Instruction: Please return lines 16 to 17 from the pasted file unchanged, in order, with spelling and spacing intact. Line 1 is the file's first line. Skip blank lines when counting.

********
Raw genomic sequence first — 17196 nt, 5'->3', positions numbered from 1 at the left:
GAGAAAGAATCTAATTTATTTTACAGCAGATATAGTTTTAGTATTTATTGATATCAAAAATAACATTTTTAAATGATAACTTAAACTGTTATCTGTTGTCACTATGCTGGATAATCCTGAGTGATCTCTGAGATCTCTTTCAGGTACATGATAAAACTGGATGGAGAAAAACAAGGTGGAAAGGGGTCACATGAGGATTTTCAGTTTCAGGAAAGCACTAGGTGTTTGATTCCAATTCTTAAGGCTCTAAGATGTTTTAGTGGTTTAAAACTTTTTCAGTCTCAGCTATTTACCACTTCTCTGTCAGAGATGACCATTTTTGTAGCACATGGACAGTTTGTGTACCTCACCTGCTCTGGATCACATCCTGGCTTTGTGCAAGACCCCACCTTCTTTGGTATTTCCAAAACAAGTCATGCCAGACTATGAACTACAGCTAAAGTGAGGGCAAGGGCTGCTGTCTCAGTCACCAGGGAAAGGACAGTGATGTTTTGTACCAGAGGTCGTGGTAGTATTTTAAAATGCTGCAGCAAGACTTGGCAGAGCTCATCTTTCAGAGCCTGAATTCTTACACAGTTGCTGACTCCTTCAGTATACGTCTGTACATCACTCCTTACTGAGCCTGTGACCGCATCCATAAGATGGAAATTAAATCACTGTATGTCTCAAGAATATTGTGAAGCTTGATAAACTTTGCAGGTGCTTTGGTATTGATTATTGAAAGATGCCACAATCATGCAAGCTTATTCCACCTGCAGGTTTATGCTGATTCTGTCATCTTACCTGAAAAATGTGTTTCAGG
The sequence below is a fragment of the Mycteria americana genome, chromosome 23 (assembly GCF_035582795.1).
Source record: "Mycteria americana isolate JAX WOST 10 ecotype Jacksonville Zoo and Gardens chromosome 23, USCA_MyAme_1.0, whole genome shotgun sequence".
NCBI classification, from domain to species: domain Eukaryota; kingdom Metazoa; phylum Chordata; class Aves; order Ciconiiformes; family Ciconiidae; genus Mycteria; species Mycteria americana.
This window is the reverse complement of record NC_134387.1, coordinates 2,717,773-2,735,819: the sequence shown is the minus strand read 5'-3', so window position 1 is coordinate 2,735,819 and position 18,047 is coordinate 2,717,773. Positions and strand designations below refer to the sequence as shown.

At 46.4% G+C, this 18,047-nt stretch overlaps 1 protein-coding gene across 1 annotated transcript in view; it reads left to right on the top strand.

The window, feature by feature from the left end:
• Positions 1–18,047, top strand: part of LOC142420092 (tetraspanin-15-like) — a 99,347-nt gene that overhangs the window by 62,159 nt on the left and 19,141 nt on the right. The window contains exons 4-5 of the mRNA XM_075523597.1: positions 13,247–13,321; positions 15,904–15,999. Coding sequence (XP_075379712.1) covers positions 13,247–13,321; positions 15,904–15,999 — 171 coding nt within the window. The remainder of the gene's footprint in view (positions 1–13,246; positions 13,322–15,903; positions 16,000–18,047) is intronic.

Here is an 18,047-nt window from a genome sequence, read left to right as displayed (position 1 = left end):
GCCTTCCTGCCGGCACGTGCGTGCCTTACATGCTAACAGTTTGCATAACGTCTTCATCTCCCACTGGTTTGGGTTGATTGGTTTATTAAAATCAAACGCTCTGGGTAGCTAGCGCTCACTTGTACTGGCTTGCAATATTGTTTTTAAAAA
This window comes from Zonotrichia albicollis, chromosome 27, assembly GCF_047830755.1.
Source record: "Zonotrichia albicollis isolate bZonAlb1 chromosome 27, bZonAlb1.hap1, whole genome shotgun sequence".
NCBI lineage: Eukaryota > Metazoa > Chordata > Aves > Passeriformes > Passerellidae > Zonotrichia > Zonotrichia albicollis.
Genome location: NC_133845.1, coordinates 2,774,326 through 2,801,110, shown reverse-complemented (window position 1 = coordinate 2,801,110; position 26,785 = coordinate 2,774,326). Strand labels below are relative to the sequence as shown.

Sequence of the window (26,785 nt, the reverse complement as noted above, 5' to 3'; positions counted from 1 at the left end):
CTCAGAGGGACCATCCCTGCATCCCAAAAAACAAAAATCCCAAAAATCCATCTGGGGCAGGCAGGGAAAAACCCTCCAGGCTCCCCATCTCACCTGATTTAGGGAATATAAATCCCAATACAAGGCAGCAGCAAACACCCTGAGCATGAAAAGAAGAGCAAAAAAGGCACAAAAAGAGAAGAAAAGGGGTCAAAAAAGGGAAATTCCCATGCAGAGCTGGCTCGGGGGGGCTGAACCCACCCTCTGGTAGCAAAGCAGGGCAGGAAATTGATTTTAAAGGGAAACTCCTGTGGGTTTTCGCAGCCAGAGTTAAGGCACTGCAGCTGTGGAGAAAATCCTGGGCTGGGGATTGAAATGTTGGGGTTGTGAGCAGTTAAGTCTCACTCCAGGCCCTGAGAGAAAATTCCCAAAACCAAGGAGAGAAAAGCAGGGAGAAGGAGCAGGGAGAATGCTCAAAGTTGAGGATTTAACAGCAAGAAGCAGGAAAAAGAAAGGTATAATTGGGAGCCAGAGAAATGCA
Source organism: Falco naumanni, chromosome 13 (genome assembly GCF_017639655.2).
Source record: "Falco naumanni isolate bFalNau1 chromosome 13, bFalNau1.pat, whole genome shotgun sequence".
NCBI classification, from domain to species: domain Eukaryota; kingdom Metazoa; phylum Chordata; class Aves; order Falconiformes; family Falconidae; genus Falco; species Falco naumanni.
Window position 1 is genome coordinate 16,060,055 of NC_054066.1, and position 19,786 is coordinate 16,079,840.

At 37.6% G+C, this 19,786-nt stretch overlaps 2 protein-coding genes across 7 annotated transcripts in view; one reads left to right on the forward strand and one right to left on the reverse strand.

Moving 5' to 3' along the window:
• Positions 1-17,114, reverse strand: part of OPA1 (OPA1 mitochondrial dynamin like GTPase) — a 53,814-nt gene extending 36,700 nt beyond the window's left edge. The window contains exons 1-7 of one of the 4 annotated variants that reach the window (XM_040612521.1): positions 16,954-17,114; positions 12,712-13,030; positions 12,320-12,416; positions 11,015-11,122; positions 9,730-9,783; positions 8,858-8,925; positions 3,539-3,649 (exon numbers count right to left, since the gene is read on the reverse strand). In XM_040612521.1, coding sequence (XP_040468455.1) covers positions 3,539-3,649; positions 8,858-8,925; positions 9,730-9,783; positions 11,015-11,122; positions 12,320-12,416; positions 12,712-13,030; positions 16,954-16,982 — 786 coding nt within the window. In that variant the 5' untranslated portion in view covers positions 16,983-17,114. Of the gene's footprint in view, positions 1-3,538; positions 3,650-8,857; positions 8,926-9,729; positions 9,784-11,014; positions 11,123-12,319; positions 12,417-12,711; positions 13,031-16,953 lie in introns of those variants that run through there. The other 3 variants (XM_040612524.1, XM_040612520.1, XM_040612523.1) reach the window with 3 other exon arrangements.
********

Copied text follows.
Sequence of the window (26,785 nt, the reverse complement as noted above, 5' to 3'; positions counted from 1 at the left end):
CTCAGAGGGACCATCCCTGCATCCCAAAAAACAAAAATCCCAAAAATCCATCTGGGGCAGGCAGGGAAAAACCCTCCAGGCTCCCCATCTCACCTGATTTAGGGAATATAAATCCCAATACAAGGCAGCAGCAAACACCCTGAGCATGAAAAGAAGAGCAAAAAAGGCACAAAAAGAGAAGAAAAGGGGTCAAAAAAGGGAAATTCCCATGCAGAGCTGGCTCGGGGGGGCTGAACCCACCCTCTGGTAGCAAAGCAGGGCAGGAAATTGATTTTAAAGGGAAACTCCTGTGGGTTTTCGCAGCCAGAGTTAAGGCACTGCAGCTGTGGAGAAAATCCTGGGCTGGGGATTGAAATGTTGGGGTTGTGAGCAGTTAAGTCTCACTCCAGGCCCTGAGAGAAAATTCCCAAAACCAAGGAGAGAAAAGCAGGGAGAAGGAGCAGGGAGAATGCTCAAAGTTGAGGATTTAACAGCAAGAAGCAGGAAAAAGAAAGGTATAATTGGGAGCCAGAGAAATGCA